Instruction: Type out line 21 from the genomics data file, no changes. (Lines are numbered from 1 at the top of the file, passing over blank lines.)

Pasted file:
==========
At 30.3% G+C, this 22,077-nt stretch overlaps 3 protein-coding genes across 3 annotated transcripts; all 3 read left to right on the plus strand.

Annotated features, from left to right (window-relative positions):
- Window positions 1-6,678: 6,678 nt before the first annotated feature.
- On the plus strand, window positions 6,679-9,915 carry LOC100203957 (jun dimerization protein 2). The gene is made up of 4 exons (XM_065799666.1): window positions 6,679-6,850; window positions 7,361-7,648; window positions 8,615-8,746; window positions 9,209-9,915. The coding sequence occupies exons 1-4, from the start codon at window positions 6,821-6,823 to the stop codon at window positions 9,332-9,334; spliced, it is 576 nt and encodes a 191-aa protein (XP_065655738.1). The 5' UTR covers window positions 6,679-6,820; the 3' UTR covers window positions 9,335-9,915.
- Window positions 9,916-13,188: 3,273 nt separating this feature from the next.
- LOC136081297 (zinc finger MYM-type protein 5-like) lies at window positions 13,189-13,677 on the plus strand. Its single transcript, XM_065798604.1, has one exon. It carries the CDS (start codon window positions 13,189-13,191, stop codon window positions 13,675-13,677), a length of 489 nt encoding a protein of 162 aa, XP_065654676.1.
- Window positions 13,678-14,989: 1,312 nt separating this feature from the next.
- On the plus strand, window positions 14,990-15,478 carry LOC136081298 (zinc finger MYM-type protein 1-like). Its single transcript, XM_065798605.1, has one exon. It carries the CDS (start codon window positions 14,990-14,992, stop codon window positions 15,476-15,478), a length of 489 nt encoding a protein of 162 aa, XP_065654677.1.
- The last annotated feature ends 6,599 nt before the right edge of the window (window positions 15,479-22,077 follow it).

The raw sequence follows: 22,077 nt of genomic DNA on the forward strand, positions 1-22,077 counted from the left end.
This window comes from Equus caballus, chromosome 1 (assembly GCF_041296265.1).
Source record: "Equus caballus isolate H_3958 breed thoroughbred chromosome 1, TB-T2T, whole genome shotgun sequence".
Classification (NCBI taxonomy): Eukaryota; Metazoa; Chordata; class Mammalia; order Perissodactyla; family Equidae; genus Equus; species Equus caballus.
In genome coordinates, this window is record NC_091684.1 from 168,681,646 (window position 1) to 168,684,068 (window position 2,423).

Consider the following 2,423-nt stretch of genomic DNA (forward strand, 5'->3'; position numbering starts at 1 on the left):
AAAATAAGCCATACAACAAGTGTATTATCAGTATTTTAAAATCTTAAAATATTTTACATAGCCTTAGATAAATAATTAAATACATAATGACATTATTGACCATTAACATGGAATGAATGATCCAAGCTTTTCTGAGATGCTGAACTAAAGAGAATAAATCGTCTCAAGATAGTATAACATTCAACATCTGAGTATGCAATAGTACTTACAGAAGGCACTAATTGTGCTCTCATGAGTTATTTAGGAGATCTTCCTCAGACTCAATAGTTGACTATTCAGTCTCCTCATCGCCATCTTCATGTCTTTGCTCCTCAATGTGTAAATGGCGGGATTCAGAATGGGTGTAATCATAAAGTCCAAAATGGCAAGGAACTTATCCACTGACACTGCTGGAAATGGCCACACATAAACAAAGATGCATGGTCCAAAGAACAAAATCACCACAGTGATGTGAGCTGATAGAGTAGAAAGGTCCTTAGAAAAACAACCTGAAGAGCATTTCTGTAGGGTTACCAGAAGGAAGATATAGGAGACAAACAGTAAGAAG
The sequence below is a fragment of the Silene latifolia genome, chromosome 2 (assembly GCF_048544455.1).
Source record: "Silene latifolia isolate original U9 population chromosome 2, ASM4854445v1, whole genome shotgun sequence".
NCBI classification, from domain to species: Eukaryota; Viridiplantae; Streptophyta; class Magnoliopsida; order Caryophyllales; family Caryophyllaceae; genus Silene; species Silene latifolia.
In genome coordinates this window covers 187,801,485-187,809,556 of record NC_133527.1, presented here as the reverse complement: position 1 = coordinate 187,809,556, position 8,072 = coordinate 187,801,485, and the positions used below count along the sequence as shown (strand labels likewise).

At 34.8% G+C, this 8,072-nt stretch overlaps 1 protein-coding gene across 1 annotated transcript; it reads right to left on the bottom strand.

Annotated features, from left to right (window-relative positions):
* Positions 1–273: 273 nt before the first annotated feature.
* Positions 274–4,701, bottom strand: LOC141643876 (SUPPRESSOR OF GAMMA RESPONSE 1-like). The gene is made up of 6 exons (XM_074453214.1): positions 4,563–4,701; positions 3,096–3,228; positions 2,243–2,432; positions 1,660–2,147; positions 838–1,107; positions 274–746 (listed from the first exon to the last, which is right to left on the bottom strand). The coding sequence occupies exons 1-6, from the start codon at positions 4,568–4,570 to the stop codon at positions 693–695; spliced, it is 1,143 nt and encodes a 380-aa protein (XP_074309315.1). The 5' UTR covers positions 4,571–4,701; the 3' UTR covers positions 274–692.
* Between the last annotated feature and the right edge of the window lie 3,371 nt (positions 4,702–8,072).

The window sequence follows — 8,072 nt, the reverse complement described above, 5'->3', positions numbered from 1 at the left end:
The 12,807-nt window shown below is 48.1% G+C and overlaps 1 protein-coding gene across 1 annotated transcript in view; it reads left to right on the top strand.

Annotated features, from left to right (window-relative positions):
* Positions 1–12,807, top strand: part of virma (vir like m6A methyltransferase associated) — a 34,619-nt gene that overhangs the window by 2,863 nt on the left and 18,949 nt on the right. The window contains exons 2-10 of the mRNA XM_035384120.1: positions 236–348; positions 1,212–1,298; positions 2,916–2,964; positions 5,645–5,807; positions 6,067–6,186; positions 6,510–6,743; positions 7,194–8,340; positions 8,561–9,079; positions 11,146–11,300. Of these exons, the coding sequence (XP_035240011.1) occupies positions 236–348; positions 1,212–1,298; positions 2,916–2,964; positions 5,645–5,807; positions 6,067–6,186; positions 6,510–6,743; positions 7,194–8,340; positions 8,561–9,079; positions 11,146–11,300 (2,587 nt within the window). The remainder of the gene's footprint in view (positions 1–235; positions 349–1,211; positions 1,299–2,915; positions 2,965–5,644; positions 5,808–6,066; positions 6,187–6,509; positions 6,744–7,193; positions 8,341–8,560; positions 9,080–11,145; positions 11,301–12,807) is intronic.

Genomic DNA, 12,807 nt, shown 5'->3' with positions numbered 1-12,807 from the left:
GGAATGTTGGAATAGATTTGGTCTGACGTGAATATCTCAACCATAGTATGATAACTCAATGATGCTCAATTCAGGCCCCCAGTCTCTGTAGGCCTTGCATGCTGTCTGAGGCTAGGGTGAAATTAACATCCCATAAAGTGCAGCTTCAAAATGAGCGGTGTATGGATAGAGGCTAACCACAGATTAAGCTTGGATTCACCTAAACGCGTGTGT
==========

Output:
At 34.8% G+C, this 8,072-nt stretch overlaps 1 protein-coding gene across 1 annotated transcript; it reads right to left on the bottom strand.